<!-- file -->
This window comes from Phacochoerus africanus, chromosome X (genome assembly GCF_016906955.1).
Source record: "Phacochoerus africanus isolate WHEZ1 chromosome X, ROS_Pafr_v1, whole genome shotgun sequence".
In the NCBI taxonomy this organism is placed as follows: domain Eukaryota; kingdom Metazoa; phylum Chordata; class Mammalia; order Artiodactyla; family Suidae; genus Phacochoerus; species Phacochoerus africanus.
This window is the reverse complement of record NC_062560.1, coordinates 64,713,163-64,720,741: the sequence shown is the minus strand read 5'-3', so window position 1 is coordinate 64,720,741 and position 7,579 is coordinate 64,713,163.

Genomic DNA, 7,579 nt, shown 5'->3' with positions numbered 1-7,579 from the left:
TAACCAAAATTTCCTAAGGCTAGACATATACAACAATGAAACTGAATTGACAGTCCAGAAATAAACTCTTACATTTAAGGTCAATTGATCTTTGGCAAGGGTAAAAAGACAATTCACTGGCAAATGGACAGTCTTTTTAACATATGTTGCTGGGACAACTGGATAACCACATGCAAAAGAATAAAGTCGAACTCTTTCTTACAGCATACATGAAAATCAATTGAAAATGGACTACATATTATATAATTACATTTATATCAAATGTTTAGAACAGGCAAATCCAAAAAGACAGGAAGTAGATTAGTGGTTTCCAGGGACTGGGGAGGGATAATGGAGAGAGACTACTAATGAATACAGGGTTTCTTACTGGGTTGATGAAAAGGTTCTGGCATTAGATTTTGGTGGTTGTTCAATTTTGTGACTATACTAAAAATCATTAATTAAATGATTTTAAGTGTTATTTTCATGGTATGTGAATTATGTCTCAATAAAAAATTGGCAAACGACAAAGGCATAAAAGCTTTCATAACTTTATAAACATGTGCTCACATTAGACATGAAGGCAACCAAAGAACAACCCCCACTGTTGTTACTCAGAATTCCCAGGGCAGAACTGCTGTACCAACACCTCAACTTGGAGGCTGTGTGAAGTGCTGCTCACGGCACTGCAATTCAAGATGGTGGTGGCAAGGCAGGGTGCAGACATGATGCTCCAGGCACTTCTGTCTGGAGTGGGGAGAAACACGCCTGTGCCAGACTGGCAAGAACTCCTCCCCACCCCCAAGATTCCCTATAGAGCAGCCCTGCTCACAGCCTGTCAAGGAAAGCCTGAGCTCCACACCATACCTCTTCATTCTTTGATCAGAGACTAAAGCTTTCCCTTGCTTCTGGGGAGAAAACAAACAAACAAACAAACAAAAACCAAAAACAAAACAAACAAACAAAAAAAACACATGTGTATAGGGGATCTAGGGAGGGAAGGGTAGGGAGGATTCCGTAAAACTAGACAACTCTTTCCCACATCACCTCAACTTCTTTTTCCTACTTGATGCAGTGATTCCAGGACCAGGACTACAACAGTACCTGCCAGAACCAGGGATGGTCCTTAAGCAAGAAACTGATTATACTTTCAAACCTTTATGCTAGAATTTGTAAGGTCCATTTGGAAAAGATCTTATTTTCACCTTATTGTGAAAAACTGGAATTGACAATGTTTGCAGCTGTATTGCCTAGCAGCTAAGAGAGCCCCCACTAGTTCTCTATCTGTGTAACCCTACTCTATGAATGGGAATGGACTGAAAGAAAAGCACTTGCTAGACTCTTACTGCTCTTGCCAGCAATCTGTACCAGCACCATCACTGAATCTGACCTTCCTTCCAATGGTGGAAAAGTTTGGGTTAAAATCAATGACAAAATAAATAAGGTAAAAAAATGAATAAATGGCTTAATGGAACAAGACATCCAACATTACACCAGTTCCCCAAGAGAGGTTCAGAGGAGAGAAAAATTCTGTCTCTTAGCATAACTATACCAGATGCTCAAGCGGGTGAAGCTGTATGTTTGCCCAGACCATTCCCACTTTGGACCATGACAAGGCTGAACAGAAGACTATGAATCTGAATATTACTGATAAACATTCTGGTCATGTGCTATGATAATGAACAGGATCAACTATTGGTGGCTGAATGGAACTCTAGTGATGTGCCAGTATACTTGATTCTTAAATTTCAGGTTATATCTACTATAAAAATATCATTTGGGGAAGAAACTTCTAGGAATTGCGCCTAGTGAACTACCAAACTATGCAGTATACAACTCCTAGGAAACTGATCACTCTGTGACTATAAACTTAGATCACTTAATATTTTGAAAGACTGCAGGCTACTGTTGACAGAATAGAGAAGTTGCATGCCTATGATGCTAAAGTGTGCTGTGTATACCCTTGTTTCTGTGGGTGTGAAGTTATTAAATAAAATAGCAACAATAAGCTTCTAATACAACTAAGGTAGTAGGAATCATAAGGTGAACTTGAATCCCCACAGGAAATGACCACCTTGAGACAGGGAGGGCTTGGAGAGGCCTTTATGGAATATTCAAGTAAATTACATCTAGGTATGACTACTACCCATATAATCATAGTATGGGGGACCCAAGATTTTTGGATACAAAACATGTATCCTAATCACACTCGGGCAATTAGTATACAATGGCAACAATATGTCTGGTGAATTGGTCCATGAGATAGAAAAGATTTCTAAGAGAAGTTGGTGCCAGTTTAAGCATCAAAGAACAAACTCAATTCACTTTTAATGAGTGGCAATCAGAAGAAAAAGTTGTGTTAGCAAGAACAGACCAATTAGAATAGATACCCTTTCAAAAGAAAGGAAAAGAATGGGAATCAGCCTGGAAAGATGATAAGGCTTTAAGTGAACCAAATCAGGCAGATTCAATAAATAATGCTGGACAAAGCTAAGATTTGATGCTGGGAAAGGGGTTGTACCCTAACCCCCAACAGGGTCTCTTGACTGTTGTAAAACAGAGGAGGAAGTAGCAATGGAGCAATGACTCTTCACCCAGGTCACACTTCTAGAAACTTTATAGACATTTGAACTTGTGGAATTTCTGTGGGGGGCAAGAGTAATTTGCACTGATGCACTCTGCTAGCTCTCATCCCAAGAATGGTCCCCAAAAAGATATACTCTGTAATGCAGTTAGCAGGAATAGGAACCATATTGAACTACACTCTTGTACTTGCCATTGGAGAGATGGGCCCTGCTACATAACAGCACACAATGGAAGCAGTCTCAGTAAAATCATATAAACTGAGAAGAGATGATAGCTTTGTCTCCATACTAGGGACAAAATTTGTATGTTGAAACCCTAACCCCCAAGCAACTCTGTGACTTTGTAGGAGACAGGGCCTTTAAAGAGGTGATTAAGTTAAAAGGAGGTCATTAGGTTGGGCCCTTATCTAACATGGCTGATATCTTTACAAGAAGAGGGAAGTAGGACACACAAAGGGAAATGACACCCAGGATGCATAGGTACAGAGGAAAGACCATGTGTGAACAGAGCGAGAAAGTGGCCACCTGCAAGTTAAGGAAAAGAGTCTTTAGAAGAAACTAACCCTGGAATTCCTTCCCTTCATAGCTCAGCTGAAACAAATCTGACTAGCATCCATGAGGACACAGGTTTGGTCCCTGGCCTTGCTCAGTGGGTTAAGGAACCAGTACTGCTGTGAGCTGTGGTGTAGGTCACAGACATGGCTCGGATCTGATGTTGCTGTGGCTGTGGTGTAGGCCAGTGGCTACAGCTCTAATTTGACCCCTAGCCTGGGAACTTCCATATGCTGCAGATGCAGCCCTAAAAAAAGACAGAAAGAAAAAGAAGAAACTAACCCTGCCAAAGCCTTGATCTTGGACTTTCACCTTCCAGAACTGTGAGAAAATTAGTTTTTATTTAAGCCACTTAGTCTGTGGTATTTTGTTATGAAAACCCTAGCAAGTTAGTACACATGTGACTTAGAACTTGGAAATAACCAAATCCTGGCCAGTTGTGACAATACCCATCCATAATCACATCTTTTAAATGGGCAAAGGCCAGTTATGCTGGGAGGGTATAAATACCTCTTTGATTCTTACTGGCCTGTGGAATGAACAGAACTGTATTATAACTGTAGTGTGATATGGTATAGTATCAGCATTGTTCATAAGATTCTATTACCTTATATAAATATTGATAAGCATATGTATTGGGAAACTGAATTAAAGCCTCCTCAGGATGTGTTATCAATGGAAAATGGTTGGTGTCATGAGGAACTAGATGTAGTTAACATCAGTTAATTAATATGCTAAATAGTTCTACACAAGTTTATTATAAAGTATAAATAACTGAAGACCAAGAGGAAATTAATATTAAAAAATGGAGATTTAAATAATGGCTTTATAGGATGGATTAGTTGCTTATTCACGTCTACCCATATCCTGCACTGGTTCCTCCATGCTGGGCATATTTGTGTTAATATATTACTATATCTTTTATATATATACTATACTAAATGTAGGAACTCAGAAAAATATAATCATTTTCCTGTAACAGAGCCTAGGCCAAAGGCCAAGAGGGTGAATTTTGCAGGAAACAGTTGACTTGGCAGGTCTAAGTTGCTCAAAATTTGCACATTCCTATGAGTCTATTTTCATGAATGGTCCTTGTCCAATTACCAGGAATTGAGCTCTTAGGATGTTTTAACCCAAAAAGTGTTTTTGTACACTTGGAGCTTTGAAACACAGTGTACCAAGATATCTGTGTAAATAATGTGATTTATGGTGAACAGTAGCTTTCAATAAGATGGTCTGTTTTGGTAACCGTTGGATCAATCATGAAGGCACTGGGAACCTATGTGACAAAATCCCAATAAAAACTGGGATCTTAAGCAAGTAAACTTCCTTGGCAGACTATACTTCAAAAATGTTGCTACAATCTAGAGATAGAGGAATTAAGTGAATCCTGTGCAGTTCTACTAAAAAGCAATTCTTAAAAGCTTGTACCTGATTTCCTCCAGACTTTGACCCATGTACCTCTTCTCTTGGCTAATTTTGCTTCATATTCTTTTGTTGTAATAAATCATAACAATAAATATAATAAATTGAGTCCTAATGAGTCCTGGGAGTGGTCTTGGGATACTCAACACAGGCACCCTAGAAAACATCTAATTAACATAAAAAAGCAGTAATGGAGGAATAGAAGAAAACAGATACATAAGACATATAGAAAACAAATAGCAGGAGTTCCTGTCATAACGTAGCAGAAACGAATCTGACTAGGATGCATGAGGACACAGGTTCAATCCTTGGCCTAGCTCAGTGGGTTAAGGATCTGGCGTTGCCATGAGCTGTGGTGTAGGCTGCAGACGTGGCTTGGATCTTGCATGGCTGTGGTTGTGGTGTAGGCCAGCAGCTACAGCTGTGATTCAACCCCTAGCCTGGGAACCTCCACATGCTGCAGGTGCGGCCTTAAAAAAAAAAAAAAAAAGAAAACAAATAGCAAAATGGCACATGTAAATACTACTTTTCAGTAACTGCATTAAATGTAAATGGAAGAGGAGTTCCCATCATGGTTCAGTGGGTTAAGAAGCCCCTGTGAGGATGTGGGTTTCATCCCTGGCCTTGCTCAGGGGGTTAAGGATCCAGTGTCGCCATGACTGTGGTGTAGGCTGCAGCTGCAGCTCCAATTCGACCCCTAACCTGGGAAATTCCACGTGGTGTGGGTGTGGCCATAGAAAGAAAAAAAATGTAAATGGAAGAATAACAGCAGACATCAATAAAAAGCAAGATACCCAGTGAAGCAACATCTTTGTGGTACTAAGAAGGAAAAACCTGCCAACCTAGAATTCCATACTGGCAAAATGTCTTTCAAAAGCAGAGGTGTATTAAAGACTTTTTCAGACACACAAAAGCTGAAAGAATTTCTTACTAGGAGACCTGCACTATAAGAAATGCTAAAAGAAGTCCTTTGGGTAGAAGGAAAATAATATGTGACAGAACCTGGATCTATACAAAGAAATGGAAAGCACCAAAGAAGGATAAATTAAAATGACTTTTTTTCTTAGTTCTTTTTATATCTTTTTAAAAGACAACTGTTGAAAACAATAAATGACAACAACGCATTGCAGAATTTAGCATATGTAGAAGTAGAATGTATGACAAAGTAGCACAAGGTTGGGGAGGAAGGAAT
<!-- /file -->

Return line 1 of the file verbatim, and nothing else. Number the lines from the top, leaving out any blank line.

This window comes from Phacochoerus africanus, chromosome X (genome assembly GCF_016906955.1).